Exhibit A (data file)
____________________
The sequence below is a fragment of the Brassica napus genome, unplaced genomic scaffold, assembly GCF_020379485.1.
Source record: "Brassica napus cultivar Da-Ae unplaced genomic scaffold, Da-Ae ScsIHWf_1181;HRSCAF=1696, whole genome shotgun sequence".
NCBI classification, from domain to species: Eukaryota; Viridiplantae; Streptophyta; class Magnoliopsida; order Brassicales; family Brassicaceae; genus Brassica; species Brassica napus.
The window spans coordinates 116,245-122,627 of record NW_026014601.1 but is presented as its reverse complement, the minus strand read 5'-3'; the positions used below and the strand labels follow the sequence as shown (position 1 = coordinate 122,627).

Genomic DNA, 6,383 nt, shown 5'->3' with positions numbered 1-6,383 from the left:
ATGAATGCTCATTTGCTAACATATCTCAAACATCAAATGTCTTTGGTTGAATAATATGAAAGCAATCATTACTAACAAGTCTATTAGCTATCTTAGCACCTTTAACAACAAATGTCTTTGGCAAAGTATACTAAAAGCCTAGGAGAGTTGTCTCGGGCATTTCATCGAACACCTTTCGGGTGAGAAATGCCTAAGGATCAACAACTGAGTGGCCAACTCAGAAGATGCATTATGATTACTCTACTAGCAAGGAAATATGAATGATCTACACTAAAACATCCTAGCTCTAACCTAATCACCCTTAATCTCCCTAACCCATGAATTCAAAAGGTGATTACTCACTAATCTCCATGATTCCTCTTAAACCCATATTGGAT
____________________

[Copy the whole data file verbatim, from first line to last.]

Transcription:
The sequence below is a fragment of the Brassica napus genome, unplaced genomic scaffold, assembly GCF_020379485.1.
Source record: "Brassica napus cultivar Da-Ae unplaced genomic scaffold, Da-Ae ScsIHWf_1181;HRSCAF=1696, whole genome shotgun sequence".
NCBI classification, from domain to species: Eukaryota; Viridiplantae; Streptophyta; class Magnoliopsida; order Brassicales; family Brassicaceae; genus Brassica; species Brassica napus.
The window spans coordinates 116,245-122,627 of record NW_026014601.1 but is presented as its reverse complement, the minus strand read 5'-3'; the positions used below and the strand labels follow the sequence as shown (position 1 = coordinate 122,627).

Genomic DNA, 6,383 nt, shown 5'->3' with positions numbered 1-6,383 from the left:
ATGAATGCTCATTTGCTAACATATCTCAAACATCAAATGTCTTTGGTTGAATAATATGAAAGCAATCATTACTAACAAGTCTATTAGCTATCTTAGCACCTTTAACAACAAATGTCTTTGGCAAAGTATACTAAAAGCCTAGGAGAGTTGTCTCGGGCATTTCATCGAACACCTTTCGGGTGAGAAATGCCTAAGGATCAACAACTGAGTGGCCAACTCAGAAGATGCATTATGATTACTCTACTAGCAAGGAAATATGAATGATCTACACTAAAACATCCTAGCTCTAACCTAATCACCCTTAATCTCCCTAACCCATGAATTCAAAAGGTGATTACTCACTAATCTCCATGATTCCTCTTAAACCCATATTGGAT